Wisconsin Native

Showing 81–84 of 103 results

  • Senna hebecarpa syn. Cassia hebecarpa Wild senna Z 4-8

    6” long taxicab yellow racemes in July – August

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    $11.25/bareroot

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    6” long taxicab yellow racemes in July – August

    Size: 4’ x 2-6’
    Care: full sun in moist well-drained soil
    Native: Ontario; Maine south to Georgia and northwest to Tennessee and Wisconsin.
    Wildlife Value: attracts bees, butterflies, birds & hummingbirds

    Collected before 1937. Very similar to Senna marilandica except a bit taller, flowers prettier and a slightly bulbous gland as the base of the petiole.

  • Silene regia Royal catchfly Z 5-8

    True crimson stars, brighter than a stop light

    $8.95/bareroot

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    True crimson stars, brighter than a stop light, in July – September, from the prairies.

    Size: 2-3’ x 1-2’
    Care: sun to part shade in moist well-drained to well-drained soil
    Native: from Ohio to Alabama W. to Nebraska, WI native
    Wildlife Value: hummingbird favorite.

    In Greek mythology Silene was a companion of Bacchus who was covered with foam. This plant pictured in Curtis’s Botanical Magazine, 1811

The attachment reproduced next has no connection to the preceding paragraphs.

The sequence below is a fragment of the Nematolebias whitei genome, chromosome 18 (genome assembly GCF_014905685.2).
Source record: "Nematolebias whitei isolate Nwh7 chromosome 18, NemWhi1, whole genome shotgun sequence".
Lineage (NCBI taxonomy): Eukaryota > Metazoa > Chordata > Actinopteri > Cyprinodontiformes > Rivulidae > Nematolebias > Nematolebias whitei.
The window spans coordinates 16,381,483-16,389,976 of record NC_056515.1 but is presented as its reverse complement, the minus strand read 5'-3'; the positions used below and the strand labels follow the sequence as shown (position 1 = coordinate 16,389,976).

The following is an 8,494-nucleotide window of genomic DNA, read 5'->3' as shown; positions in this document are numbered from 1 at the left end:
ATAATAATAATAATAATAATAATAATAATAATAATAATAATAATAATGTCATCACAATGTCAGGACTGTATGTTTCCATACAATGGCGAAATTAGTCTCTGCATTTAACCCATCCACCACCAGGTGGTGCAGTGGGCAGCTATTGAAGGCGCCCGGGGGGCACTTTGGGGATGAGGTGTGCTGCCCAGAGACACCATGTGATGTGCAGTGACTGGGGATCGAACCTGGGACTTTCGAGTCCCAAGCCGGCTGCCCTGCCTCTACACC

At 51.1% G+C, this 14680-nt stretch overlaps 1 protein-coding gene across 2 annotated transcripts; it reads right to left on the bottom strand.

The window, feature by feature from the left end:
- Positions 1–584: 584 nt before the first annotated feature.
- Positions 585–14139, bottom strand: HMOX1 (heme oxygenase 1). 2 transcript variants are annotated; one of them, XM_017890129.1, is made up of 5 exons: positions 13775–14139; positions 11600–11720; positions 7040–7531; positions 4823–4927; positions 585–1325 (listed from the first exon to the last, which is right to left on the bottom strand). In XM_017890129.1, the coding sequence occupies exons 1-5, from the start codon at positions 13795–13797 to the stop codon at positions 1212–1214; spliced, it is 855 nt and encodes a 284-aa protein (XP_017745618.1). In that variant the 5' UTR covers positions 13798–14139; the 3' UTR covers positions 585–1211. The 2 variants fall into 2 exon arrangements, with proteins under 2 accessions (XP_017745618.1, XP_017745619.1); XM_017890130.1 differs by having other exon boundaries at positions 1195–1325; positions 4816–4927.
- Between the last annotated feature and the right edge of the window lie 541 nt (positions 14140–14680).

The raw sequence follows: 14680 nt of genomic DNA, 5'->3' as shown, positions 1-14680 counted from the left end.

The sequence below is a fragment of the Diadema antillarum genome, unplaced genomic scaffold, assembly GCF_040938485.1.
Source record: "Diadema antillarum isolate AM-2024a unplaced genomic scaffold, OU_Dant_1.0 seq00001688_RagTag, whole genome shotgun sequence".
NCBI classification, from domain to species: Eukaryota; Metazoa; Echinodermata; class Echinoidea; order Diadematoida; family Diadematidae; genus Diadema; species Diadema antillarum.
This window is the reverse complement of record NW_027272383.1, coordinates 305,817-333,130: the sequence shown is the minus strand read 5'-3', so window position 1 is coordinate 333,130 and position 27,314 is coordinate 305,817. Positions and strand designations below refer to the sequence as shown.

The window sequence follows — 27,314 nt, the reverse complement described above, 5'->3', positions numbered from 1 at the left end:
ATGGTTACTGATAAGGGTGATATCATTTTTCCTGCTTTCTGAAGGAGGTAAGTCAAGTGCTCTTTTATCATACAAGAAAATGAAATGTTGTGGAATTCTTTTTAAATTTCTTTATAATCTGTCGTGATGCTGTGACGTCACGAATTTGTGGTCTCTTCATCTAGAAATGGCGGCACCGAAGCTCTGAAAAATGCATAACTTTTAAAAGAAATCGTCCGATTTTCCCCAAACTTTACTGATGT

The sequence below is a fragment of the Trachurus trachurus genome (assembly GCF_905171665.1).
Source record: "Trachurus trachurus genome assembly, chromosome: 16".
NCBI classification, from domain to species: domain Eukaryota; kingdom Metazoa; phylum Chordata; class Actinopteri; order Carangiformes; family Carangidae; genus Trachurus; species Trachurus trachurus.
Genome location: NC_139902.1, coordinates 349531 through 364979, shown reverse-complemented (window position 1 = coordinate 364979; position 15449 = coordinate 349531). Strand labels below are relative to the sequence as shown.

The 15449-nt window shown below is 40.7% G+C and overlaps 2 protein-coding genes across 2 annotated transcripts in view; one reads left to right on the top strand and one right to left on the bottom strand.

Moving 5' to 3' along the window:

• Silene virginica Fire pink Z 4-8 Short-lived perennial, 2-3 years

    Real red, hence the name Fire (not pink in color), flowers of five notched petals flaring out from a tube, blooms late spring and early summer. Named “pink” because it is botanically in the family known as Pinks, Dianthus.

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    Real red, hence the name Fire (not pink in color), flowers of five notched petals flaring out from a tube, blooms late spring and early summer. Named “pink” because it is botanically in the family known as Pinks, Dianthus.

    Size: 12-18” x 9-18”
    Care: shade in moist well-drained to well-drained soil.
    Native: nearly entire eastern half of No. America. Endangered species in WI.
    Wildlife Value: attracts hummingbirds.

    1st collected by John Banister (1654-1692) Anglican minister who searched and found many plants in the Virginia colony, losing his life when he was accidentally shot along the Roanoke River while collecting plants.

  • Silphium laciniatum Compass plant Z 3-8

    Yellow daisies from late summer to early fall  

    $8.95/bareroot

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    Yellow daisies from late summer to early fall

     

    Size: full sun to part shade in moist, fertile soil
    Care: 6- 10’ x 24”
    Native: East and central U.S., Wisconsin native
    Wildlife Value: Attracts bees & butterflies
    Awards: Missouri Botanic Garden Plant of Merit

    Grew in Bartram’s colonial nursery. Named “Compass plant” for its leaves which face north and south to catch maximum sunshine. The plant’s sap was used as chewing gum.